“During the holiday season, that’s when we see a lot of issues, (such as) additional stress,” Brewer said. “Families may only have one income. They’re struggling, so maybe they can’t provide for the children.”

Stress also increases crime and domestic violence, and Brewer would like to eliminate that.

For some of the city’s children, seniors and the homeless, “while everyone else is enjoying Christmas and Christmas dinner, they’re doing without,” Brewer said.

It’s amazing how important a simple meal is for them. Brewer knows that firsthand.

One of six children, he grew up poor. His mother was on state assistance. She was a hairdresser but didn’t have work all of the time.

“You’d be amazed at the number of Christmases that we went without anything,” Brewer said. “I know the importance ... of eating something that maybe your friends may be eating – something that’s connected to the holiday season. That’s important.”

Molly McMillin

Go for the win

Name: Wayne Chambers

Title: CEO of High Touch

Earlier this year, Chambers and High Touch, a Wichita-based technology firm, made news with a plan to buy the 10-story building the company occupies downtown at 110 S. Main.

Chambers also is getting ready to lead the Wichita Metro Chamber of Commerce as its 2014 chairman.

He said he has two Christmas wishes for Wichita, one a little more lighthearted than the other.

“The fun and exciting thing would be to see the Wichita State basketball team make another deep run into the (NCAA) tournament,” he said. Chambers feels that when the team made the Final Four, “it was just kind of a badge of honor” and “everybody wore that badge and got a lot of civic, community pride.”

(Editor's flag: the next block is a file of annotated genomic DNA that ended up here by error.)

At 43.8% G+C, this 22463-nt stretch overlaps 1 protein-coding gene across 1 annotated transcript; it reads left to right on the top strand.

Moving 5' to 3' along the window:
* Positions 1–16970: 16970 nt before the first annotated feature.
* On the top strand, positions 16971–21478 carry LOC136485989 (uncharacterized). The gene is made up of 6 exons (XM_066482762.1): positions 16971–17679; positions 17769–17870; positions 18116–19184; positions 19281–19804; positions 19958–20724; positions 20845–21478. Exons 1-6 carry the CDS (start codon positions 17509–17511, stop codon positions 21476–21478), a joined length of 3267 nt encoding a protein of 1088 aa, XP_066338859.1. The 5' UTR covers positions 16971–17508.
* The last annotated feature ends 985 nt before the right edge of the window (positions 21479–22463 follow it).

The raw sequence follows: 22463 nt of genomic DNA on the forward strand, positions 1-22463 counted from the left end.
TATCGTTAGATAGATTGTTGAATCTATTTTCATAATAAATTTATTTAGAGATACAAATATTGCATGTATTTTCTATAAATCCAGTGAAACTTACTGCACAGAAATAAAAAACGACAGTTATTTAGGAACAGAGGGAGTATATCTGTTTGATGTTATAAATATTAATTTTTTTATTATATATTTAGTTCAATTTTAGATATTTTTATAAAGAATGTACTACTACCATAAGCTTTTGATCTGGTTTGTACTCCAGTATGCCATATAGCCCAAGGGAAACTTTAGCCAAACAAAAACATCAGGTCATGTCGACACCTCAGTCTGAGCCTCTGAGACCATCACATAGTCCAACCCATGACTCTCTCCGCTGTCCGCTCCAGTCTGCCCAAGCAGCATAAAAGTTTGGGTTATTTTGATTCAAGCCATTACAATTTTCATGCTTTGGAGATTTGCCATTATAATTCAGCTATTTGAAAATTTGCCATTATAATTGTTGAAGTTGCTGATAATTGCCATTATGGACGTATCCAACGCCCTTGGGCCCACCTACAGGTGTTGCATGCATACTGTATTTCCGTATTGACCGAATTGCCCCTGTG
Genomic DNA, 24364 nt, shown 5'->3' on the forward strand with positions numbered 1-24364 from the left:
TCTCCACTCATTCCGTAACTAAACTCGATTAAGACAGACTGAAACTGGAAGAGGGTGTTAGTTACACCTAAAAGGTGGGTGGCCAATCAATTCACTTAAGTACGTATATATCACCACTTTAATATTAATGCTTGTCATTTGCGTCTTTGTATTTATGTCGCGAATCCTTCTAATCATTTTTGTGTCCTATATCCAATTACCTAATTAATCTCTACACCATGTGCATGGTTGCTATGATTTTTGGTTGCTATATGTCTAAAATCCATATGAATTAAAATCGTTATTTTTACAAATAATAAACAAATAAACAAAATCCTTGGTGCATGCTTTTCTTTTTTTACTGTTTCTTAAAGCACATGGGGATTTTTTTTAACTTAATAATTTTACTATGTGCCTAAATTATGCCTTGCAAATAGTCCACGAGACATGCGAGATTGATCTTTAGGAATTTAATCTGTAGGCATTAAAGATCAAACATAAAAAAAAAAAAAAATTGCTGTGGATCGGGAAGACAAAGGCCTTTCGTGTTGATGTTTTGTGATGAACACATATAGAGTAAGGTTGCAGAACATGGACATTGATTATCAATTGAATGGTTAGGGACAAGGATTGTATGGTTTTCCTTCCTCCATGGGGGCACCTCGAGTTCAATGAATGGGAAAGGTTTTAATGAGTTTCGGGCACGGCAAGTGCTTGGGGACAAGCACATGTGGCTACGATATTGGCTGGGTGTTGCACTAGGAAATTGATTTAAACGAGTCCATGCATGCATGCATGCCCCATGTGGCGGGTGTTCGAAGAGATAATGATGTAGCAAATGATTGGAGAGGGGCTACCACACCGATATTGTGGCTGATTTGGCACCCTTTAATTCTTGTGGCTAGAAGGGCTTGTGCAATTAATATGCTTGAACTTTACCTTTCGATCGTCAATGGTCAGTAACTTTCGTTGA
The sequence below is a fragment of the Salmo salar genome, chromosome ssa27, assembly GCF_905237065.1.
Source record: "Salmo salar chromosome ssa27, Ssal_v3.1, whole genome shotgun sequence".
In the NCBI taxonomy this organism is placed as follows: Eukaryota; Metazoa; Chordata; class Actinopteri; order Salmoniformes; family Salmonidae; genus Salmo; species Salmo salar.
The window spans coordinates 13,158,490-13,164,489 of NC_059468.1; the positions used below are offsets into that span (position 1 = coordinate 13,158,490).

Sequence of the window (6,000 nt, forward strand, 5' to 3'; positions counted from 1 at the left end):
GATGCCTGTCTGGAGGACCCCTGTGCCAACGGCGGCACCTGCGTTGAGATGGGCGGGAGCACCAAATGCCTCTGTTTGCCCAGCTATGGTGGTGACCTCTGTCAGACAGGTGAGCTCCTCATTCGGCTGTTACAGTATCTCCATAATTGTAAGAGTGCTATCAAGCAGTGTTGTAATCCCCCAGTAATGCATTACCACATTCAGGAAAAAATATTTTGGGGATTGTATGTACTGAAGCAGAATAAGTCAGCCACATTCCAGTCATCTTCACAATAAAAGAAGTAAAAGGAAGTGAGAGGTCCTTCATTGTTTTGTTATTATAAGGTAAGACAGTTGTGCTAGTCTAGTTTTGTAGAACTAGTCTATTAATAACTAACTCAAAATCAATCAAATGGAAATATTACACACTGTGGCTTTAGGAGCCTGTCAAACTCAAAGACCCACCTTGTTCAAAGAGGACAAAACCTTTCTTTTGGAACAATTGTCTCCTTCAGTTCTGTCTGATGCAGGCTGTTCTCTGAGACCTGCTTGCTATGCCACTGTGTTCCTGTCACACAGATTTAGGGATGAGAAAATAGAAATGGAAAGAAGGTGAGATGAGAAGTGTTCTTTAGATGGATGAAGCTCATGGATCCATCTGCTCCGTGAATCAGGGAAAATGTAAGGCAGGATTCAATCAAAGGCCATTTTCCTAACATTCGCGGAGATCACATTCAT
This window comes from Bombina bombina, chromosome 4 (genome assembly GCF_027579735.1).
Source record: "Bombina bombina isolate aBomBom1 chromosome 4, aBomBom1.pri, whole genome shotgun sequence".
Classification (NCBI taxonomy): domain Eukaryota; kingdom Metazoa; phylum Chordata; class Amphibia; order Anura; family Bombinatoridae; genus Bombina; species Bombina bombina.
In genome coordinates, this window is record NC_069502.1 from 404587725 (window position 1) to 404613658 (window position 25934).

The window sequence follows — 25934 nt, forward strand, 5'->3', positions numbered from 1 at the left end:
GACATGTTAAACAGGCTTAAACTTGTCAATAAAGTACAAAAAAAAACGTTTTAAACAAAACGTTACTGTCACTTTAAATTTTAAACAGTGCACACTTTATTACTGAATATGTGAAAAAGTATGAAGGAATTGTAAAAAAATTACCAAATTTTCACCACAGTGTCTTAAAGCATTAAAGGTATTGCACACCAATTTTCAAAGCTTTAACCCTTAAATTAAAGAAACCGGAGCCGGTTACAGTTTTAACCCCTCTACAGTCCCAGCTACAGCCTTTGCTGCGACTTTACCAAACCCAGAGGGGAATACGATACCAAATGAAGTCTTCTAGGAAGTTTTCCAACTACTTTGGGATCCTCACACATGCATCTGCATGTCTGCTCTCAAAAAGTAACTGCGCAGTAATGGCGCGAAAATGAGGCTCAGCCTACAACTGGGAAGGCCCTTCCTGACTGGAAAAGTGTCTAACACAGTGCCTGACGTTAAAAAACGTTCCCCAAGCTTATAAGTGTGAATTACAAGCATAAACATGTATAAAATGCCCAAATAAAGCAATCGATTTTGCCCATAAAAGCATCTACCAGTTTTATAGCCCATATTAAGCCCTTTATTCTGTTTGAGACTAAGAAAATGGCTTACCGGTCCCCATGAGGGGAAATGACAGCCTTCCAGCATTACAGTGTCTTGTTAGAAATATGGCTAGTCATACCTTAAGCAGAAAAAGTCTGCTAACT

On a more serious note, he said, he would like to see the city receive an economic development boost, such as a major corporation relocating its headquarters or a large manufacturing plant coming to Wichita or the city winning Boeing’s 777X work, “where we could create a thousand or 1,500 jobs, get our swagger back. Something where the community comes together and gets something like that. We need a win. We need a win of some magnitude. I don’t know about you, but I would take it in any form.”

Jerry Siebenmark

Valued projects

Name: Tom Page

Title: President of Emprise Bank

Like most bankers, Page doesn’t care for too much risk and is not overly fond of financing things with public dollars that don’t pay for themselves.

But, Page said, sometimes there is a lot of value in a public facility or project that can’t pay for itself without some taxpayer support, such as libraries, museums and other attractions. Those things add to a city’s quality of life and are a consideration for businesses that operate in or are considering expanding or relocating to a given community.

Cost should not be the only consideration when a community is deciding on a project or facility that likely won’t be able to sustain itself without some public financial support, he said.

“The cheapest is almost never the best value,” Page said. “My wish would be that our community considers the value of things as well as the cost.”

Jerry Siebenmark

The return of Boeing

Name: Jim Skelton

Title: Sedgwick County Commission chairman